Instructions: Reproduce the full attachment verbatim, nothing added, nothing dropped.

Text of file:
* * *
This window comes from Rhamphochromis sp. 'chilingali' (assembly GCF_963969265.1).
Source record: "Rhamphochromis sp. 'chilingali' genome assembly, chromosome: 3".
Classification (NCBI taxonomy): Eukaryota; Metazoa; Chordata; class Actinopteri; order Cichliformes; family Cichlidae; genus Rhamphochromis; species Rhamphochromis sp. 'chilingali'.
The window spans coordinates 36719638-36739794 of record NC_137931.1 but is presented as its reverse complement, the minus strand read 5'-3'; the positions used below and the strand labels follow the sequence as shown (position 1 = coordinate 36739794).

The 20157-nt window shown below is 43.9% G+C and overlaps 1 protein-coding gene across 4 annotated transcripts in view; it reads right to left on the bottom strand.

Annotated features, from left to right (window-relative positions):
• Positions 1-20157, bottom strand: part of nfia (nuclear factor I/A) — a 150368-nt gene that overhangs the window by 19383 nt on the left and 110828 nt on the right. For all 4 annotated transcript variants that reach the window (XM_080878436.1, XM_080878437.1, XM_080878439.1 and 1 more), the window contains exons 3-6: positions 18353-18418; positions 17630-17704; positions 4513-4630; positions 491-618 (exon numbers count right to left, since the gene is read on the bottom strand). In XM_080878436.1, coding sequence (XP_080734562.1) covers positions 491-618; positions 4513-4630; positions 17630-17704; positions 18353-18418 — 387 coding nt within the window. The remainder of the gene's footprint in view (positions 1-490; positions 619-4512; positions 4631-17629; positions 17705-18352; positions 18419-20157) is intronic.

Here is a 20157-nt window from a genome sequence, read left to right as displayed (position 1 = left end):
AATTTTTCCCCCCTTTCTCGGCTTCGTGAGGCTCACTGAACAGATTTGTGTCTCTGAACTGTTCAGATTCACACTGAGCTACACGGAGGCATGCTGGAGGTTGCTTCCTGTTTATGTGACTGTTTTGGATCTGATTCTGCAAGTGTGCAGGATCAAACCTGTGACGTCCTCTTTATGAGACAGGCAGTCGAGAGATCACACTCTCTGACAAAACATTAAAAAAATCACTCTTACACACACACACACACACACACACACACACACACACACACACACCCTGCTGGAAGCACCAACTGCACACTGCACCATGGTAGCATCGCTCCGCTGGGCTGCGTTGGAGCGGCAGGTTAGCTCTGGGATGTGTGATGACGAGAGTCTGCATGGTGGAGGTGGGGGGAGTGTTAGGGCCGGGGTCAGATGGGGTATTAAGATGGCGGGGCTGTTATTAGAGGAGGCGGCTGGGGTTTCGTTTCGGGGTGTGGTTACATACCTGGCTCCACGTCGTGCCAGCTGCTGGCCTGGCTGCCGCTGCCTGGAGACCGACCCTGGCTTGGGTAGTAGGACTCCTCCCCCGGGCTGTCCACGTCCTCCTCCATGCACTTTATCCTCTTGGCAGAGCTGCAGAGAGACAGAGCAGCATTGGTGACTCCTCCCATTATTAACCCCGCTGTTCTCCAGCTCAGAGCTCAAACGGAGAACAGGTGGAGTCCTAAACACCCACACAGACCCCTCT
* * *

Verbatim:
This window comes from Rhamphochromis sp. 'chilingali' (assembly GCF_963969265.1).
Source record: "Rhamphochromis sp. 'chilingali' genome assembly, chromosome: 3".
Classification (NCBI taxonomy): Eukaryota; Metazoa; Chordata; class Actinopteri; order Cichliformes; family Cichlidae; genus Rhamphochromis; species Rhamphochromis sp. 'chilingali'.
The window spans coordinates 36719638-36739794 of record NC_137931.1 but is presented as its reverse complement, the minus strand read 5'-3'; the positions used below and the strand labels follow the sequence as shown (position 1 = coordinate 36739794).

The 20157-nt window shown below is 43.9% G+C and overlaps 1 protein-coding gene across 4 annotated transcripts in view; it reads right to left on the bottom strand.

Annotated features, from left to right (window-relative positions):
• Positions 1-20157, bottom strand: part of nfia (nuclear factor I/A) — a 150368-nt gene that overhangs the window by 19383 nt on the left and 110828 nt on the right. For all 4 annotated transcript variants that reach the window (XM_080878436.1, XM_080878437.1, XM_080878439.1 and 1 more), the window contains exons 3-6: positions 18353-18418; positions 17630-17704; positions 4513-4630; positions 491-618 (exon numbers count right to left, since the gene is read on the bottom strand). In XM_080878436.1, coding sequence (XP_080734562.1) covers positions 491-618; positions 4513-4630; positions 17630-17704; positions 18353-18418 — 387 coding nt within the window. The remainder of the gene's footprint in view (positions 1-490; positions 619-4512; positions 4631-17629; positions 17705-18352; positions 18419-20157) is intronic.

Here is a 20157-nt window from a genome sequence, read left to right as displayed (position 1 = left end):
AATTTTTCCCCCCTTTCTCGGCTTCGTGAGGCTCACTGAACAGATTTGTGTCTCTGAACTGTTCAGATTCACACTGAGCTACACGGAGGCATGCTGGAGGTTGCTTCCTGTTTATGTGACTGTTTTGGATCTGATTCTGCAAGTGTGCAGGATCAAACCTGTGACGTCCTCTTTATGAGACAGGCAGTCGAGAGATCACACTCTCTGACAAAACATTAAAAAAATCACTCTTACACACACACACACACACACACACACACACACACACACACACACCCTGCTGGAAGCACCAACTGCACACTGCACCATGGTAGCATCGCTCCGCTGGGCTGCGTTGGAGCGGCAGGTTAGCTCTGGGATGTGTGATGACGAGAGTCTGCATGGTGGAGGTGGGGGGAGTGTTAGGGCCGGGGTCAGATGGGGTATTAAGATGGCGGGGCTGTTATTAGAGGAGGCGGCTGGGGTTTCGTTTCGGGGTGTGGTTACATACCTGGCTCCACGTCGTGCCAGCTGCTGGCCTGGCTGCCGCTGCCTGGAGACCGACCCTGGCTTGGGTAGTAGGACTCCTCCCCCGGGCTGTCCACGTCCTCCTCCATGCACTTTATCCTCTTGGCAGAGCTGCAGAGAGACAGAGCAGCATTGGTGACTCCTCCCATTATTAACCCCGCTGTTCTCCAGCTCAGAGCTCAAACGGAGAACAGGTGGAGTCCTAAACACCCACACAGACCCCTCT